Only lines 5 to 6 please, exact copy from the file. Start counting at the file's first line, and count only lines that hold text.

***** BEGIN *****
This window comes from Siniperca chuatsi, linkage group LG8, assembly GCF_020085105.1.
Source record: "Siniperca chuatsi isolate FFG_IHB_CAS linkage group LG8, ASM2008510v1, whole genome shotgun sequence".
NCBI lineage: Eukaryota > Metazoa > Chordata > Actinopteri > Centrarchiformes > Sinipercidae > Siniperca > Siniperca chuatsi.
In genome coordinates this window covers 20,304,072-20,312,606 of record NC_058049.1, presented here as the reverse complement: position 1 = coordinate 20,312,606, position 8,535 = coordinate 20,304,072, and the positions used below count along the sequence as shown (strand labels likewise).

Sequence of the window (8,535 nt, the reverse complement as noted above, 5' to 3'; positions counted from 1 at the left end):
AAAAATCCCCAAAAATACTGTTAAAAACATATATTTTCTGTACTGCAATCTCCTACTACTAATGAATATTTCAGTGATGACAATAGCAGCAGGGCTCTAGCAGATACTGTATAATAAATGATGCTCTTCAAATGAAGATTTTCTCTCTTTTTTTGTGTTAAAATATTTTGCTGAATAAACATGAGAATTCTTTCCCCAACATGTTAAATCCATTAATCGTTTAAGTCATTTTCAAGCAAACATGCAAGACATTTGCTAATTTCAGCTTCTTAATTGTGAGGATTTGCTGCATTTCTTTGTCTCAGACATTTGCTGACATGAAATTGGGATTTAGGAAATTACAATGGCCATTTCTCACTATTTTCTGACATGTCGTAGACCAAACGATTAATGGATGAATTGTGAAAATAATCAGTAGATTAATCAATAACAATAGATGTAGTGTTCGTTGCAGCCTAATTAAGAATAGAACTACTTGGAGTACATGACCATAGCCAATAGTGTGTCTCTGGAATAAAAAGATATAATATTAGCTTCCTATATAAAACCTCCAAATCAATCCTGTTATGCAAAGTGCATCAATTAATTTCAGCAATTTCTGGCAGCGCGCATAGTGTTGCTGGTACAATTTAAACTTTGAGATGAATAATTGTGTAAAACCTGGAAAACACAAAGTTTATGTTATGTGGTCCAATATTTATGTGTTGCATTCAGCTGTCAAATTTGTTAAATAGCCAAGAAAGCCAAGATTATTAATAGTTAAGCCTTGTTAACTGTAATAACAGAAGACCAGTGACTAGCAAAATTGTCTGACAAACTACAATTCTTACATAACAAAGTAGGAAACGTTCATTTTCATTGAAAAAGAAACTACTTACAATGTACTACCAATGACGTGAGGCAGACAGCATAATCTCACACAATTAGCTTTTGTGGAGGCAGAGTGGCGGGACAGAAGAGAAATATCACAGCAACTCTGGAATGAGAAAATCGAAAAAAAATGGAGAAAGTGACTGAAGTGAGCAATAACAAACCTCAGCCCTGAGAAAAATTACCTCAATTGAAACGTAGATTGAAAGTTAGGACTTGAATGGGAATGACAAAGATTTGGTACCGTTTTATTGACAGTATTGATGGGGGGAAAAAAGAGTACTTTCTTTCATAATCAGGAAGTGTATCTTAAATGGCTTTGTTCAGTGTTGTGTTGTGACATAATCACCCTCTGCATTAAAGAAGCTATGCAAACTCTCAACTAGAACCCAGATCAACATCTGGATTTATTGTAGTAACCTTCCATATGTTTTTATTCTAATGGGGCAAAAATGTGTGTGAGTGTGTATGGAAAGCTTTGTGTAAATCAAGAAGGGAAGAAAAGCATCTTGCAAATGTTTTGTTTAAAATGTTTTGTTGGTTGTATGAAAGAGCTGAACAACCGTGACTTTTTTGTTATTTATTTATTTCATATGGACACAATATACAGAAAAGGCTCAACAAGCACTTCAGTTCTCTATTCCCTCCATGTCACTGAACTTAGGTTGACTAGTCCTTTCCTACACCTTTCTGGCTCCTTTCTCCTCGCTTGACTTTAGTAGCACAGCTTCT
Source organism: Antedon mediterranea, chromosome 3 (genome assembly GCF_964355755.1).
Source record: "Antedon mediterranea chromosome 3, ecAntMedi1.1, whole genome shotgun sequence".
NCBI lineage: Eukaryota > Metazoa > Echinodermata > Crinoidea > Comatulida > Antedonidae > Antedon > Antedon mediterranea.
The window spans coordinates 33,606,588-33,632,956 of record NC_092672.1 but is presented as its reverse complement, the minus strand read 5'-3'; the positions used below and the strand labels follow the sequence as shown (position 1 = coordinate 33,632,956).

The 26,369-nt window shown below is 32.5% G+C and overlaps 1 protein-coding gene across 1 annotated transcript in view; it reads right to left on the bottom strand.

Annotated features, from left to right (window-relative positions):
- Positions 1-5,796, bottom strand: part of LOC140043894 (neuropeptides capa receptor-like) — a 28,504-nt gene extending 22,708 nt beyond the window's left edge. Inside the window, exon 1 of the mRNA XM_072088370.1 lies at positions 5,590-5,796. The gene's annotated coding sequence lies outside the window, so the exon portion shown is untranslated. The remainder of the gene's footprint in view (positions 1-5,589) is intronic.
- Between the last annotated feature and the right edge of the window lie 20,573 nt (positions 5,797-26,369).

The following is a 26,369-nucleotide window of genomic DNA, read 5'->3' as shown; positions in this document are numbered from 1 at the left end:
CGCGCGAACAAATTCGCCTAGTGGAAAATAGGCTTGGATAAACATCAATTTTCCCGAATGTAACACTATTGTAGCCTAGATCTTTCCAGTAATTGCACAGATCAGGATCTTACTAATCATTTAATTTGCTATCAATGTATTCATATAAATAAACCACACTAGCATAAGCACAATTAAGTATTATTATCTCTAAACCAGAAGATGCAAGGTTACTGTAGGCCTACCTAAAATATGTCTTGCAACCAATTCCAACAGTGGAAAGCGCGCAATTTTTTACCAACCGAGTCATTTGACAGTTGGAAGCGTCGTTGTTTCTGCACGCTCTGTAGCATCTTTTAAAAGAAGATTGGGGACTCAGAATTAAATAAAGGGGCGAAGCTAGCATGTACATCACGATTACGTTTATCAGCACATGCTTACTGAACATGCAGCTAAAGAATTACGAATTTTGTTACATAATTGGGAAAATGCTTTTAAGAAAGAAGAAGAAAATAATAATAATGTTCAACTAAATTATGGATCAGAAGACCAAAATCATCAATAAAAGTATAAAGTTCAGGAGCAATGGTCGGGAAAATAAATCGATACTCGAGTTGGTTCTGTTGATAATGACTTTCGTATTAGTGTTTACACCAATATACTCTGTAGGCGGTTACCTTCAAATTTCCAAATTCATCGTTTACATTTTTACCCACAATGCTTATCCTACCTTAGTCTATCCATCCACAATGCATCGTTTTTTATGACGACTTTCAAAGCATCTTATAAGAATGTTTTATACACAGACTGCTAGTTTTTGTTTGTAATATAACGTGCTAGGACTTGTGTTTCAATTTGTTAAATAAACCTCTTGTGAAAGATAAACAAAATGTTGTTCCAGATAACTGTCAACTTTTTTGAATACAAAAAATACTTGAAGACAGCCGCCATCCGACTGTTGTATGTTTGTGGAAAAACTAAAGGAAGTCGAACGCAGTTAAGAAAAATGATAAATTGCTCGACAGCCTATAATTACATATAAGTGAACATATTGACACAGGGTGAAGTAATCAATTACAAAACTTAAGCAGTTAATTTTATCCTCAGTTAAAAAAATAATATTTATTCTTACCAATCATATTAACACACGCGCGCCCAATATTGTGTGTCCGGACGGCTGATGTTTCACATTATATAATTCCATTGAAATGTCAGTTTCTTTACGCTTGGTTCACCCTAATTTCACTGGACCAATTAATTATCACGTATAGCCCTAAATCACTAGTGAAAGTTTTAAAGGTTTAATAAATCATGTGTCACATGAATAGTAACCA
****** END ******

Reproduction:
Sequence of the window (8,535 nt, the reverse complement as noted above, 5' to 3'; positions counted from 1 at the left end):
AAAAATCCCCAAAAATACTGTTAAAAACATATATTTTCTGTACTGCAATCTCCTACTACTAATGAATATTTCAGTGATGACAATAGCAGCAGGGCTCTAGCAGATACTGTATAATAAATGATGCTCTTCAAATGAAGATTTTCTCTCTTTTTTTGTGTTAAAATATTTTGCTGAATAAACATGAGAATTCTTTCCCCAACATGTTAAATCCATTAATCGTTTAAGTCATTTTCAAGCAAACATGCAAGACATTTGCTAATTTCAGCTTCTTAATTGTGAGGATTTGCTGCATTTCTTTGTCTCAGACATTTGCTGACATGAAATTGGGATTTAGGAAATTACAATGGCCATTTCTCACTATTTTCTGACATGTCGTAGACCAAACGATTAATGGATGAATTGTGAAAATAATCAGTAGATTAATCAATAACAATAGATGTAGTGTTCGTTGCAGCCTAATTAAGAATAGAACTACTTGGAGTACATGACCATAGCCAATAGTGTGTCTCTGGAATAAAAAGATATAATATTAGCTTCCTATATAAAACCTCCAAATCAATCCTGTTATGCAAAGTGCATCAATTAATTTCAGCAATTTCTGGCAGCGCGCATAGTGTTGCTGGTACAATTTAAACTTTGAGATGAATAATTGTGTAAAACCTGGAAAACACAAAGTTTATGTTATGTGGTCCAATATTTATGTGTTGCATTCAGCTGTCAAATTTGTTAAATAGCCAAGAAAGCCAAGATTATTAATAGTTAAGCCTTGTTAACTGTAATAACAGAAGACCAGTGACTAGCAAAATTGTCTGACAAACTACAATTCTTACATAACAAAGTAGGAAACGTTCATTTTCATTGAAAAAGAAACTACTTACAATGTACTACCAATGACGTGAGGCAGACAGCATAATCTCACACAATTAGCTTTTGTGGAGGCAGAGTGGCGGGACAGAAGAGAAATATCACAGCAACTCTGGAATGAGAAAATCGAAAAAAAATGGAGAAAGTGACTGAAGTGAGCAATAACAAACCTCAGCCCTGAGAAAAATTACCTCAATTGAAACGTAGATTGAAAGTTAGGACTTGAATGGGAATGACAAAGATTTGGTACCGTTTTATTGACAGTATTGATGGGGGGAAAAAAGAGTACTTTCTTTCATAATCAGGAAGTGTATCTTAAATGGCTTTGTTCAGTGTTGTGTTGTGACATAATCACCCTCTGCATTAAAGAAGCTATGCAAACTCTCAACTAGAACCCAGATCAACATCTGGATTTATTGTAGTAACCTTCCATATGTTTTTATTCTAATGGGGCAAAAATGTGTGTGAGTGTGTATGGAAAGCTTTGTGTAAATCAAGAAGGGAAGAAAAGCATCTTGCAAATGTTTTGTTTAAAATGTTTTGTTGGTTGTATGAAAGAGCTGAACAACCGTGACTTTTTTGTTATTTATTTATTTCATATGGACACAATATACAGAAAAGGCTCAACAAGCACTTCAGTTCTCTATTCCCTCCATGTCACTGAACTTAGGTTGACTAGTCCTTTCCTACACCTTTCTGGCTCCTTTCTCCTCGCTTGACTTTAGTAGCACAGCTTCT